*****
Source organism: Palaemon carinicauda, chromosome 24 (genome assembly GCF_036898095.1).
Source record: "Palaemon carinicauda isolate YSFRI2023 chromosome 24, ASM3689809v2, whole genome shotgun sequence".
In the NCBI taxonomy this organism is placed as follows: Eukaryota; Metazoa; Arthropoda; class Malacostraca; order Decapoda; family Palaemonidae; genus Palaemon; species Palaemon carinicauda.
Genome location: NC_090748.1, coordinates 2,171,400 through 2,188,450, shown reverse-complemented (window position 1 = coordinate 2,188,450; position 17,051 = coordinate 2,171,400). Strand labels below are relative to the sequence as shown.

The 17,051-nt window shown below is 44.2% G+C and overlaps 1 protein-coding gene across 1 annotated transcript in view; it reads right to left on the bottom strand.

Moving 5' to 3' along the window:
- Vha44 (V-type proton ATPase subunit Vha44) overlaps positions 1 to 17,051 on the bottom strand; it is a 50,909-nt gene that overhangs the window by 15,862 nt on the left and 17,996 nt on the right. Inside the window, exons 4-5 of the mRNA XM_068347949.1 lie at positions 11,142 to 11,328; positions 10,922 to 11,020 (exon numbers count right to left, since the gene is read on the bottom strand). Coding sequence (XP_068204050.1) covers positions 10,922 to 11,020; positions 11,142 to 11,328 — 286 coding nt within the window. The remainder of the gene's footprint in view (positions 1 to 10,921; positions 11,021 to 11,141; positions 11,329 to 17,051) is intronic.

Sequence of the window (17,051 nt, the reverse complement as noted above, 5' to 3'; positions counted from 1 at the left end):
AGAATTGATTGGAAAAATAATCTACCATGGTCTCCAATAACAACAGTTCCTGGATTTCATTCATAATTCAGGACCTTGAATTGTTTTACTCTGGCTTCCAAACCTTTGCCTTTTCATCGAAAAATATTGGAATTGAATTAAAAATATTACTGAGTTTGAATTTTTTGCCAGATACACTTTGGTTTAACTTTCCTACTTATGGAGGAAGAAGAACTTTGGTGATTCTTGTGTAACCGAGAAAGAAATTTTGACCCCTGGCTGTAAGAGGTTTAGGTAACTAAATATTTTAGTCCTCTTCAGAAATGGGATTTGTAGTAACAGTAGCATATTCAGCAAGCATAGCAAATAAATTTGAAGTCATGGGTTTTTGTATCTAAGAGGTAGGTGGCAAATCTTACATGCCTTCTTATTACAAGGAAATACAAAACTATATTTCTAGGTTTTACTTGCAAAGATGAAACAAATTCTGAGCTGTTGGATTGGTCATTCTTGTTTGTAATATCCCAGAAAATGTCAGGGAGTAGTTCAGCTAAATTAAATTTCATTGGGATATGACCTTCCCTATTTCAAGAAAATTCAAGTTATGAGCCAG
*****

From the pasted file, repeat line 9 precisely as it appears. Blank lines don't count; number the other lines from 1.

AGAATTGATTGGAAAAATAATCTACCATGGTCTCCAATAACAACAGTTCCTGGATTTCATTCATAATTCAGGACCTTGAATTGTTTTACTCTGGCTTCCAAACCTTTGCCTTTTCATCGAAAAATATTGGAATTGAATTAAAAATATTACTGAGTTTGAATTTTTTGCCAGATACACTTTGGTTTAACTTTCCTACTTATGGAGGAAGAAGAACTTTGGTGATTCTTGTGTAACCGAGAAAGAAATTTTGACCCCTGGCTGTAAGAGGTTTAGGTAACTAAATATTTTAGTCCTCTTCAGAAATGGGATTTGTAGTAACAGTAGCATATTCAGCAAGCATAGCAAATAAATTTGAAGTCATGGGTTTTTGTATCTAAGAGGTAGGTGGCAAATCTTACATGCCTTCTTATTACAAGGAAATACAAAACTATATTTCTAGGTTTTACTTGCAAAGATGAAACAAATTCTGAGCTGTTGGATTGGTCATTCTTGTTTGTAATATCCCAGAAAATGTCAGGGAGTAGTTCAGCTAAATTAAATTTCATTGGGATATGACCTTCCCTATTTCAAGAAAATTCAAGTTATGAGCCAG